While Garcia Peoples’ studio work has been nothing short of revelatory, it’s their reputation as a live act that may be the biggest factor behind their quickly growing fanbase. No matter the setting, they never cease to melt faces and blow minds with their boundless riffage and sharp improvisational skills. The evening of October 10th, 2019, captured here by the excellent Eric Pier-Hocking of NYCTaper, at Nublu 151 in New York City, is an excellent example of this.
This night was one of the early gigs in a month-long residency at the Manhattan venue, and it was planned to be an album release party for their third record, the game-changing One Step Behind. While the title track had been played live before as it was being developed, this would be the first time that the band brought the entire multi-movement suite out of the woodshed. At the time of writing, it is also still the only time that the band has performed the piece with guitarist Tom Malach’s father, Bob Malach, on sax, reprising his role from the album. With these particular stars aligned, there was no chance in hell that this was going to be an ordinary night of music…
“One Step Behind” is easily the band’s “Bitches Brew,” in terms of its ability to evolve and change from performance to performance. On some nights, the band explores deeply within multiple movements of the song, experimenting with how far each one could be stretched out within the confines of the suite’s framework. Conversely, some outings of the track are relatively short and speedy. On some occasions, sections of it even appear sandwiched between other songs, but on others—like on this particular October evening—the full epic unfolds on stage, surpassing even the studio version’s impressive run time.
On this tape, you can hear the tune’s extended intro being pushed into the furthest reaches of the spiritual jazz cosmos—even drifting into phases of unexpected quiet, which allows for Garcia Peoples’ mastery of atmosphere and subtlety to shine through. This helps to give the “take-off” moment at the start of the next movement an even more stunning kick (which occurs around the twenty-minute mark here).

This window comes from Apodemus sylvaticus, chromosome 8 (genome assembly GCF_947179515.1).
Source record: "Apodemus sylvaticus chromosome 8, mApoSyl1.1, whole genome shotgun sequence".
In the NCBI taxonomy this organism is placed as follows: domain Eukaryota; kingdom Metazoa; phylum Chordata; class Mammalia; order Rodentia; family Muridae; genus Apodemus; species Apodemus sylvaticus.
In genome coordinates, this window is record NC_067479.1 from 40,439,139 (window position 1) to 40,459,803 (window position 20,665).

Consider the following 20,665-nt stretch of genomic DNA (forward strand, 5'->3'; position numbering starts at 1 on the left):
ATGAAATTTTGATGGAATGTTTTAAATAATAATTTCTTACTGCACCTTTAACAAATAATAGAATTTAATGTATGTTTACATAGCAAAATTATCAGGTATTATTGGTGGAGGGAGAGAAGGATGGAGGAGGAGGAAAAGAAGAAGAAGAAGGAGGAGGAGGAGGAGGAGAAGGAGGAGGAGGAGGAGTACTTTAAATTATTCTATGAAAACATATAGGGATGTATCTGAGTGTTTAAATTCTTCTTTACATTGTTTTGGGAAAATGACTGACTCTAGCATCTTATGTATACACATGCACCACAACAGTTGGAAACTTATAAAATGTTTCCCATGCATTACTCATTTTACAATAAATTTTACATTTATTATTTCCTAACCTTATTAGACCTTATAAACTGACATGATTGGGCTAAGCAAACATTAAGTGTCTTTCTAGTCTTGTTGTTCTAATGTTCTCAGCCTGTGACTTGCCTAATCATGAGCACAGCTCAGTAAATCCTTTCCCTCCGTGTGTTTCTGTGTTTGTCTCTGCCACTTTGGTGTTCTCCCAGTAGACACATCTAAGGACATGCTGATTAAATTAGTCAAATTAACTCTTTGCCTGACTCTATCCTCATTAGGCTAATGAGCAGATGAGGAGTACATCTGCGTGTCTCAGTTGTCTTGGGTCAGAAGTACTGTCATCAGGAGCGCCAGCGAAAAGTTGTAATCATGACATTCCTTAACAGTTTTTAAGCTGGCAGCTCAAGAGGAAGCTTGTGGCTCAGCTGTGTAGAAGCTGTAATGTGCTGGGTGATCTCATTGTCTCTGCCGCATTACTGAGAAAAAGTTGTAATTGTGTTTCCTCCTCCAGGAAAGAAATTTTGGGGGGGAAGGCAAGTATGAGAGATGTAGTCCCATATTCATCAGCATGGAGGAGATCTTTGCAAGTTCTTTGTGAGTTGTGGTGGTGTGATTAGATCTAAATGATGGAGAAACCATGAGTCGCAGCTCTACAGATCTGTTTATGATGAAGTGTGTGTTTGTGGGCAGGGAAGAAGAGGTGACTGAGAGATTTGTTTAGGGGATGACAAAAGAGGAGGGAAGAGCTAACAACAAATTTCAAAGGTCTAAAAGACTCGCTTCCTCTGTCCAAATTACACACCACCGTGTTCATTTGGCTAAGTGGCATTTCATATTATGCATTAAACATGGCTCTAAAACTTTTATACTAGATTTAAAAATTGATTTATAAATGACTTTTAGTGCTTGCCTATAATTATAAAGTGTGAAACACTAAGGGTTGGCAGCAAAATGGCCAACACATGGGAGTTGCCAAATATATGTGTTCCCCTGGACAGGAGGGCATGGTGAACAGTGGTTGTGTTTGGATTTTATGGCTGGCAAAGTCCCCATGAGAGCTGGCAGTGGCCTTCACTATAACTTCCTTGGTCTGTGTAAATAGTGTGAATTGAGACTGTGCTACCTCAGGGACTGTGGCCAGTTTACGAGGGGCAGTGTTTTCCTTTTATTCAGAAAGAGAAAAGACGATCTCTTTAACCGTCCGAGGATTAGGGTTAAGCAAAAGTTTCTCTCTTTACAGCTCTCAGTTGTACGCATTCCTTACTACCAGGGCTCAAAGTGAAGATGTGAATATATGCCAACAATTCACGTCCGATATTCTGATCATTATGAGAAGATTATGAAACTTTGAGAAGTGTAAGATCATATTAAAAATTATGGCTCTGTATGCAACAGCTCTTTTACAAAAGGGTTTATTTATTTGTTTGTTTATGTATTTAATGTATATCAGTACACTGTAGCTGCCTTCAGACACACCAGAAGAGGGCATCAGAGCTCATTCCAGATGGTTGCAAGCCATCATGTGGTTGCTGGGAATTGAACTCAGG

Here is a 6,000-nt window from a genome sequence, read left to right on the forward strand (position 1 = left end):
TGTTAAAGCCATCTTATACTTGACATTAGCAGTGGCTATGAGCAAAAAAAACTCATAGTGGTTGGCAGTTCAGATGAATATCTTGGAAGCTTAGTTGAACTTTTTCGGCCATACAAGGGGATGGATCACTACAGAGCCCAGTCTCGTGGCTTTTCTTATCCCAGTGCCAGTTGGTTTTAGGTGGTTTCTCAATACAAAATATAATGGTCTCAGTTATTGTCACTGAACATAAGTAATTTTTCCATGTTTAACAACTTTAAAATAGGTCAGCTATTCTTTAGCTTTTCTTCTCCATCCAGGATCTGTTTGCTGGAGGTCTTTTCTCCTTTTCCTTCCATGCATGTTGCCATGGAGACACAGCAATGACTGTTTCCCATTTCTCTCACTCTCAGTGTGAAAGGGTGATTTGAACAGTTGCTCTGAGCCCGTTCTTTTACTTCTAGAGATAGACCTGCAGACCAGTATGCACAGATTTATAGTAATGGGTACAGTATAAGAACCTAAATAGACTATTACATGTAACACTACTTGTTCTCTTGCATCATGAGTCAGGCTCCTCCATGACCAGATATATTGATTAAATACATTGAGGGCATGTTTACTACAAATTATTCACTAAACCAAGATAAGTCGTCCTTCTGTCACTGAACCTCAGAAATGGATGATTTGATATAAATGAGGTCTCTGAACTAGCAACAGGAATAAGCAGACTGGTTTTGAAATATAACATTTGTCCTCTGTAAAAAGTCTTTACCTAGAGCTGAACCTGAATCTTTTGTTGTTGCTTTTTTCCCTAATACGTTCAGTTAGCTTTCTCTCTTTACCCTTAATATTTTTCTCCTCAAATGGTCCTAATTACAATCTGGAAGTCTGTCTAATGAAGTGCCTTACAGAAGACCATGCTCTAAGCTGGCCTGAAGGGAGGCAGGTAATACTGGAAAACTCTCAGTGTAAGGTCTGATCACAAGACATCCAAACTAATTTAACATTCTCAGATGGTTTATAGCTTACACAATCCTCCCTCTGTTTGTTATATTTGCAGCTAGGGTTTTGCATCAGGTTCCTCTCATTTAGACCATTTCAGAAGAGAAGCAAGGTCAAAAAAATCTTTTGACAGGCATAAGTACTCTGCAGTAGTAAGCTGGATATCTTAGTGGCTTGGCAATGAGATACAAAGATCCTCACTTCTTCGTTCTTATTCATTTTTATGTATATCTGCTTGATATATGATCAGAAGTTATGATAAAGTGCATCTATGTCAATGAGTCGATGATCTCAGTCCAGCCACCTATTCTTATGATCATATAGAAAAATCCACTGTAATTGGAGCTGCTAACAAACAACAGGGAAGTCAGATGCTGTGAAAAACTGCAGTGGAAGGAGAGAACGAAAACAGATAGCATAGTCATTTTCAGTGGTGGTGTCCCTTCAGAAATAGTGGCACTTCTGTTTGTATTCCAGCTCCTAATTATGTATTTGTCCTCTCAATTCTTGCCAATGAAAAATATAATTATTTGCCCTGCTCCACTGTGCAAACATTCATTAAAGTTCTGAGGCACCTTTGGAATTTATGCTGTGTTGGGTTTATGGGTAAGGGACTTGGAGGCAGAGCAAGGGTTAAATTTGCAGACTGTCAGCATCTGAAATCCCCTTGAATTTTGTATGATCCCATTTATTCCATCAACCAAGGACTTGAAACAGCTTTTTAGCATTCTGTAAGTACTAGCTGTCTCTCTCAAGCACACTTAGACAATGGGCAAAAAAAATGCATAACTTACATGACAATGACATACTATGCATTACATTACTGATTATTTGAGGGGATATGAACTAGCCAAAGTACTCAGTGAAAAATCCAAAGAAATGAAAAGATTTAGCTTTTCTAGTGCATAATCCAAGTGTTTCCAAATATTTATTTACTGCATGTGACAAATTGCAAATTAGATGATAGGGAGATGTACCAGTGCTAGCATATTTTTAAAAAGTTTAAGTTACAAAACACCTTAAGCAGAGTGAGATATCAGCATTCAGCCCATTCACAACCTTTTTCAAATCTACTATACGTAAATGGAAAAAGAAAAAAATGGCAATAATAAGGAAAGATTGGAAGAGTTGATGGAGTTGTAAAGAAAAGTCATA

There are so many aspects of this performance that make it total fire. One is whenever the rhythm section, aided by the elder Malach’s sax, tests the boundaries of the versatility of the suite’s main riff. They sometimes let it swing with a funky strut, like something off of a nasty James Brown 45, and other times, they take the song into fierce free-jazz territories.
Other highlights include the vocal harmonies, which are very much on point, and the jamming that erupts after the final chorus, which finds the band chugging along while Tom’s father takes flight in full melodic-skronk mode. The energy that he has here seems to ignite the rest of the band, who completely fire on all cylinders during the concluding section. This scorching energy carries over into the final song of the evening, a totally ripping “Show Your Troubles Out.”
This may be one of the most rabid performances of this Cosmic Cash-era track that’s been recorded thus far. The fried guitar interplay is something to behold here. Tom and Danny (Arakaki) strike through the track like twin bolts of lightning, conducting and intertwining around each other, while obliterating everything in their path.
If anything, this tape is reason enough that if Garcia Peoples come to your town, you better make it out to their gig. Even if you’ve already seen them. You’re guaranteed to be treated to a one-of-a-kind experience.
Meanwhile, you can order yourself 10-10-19 right here, right now.
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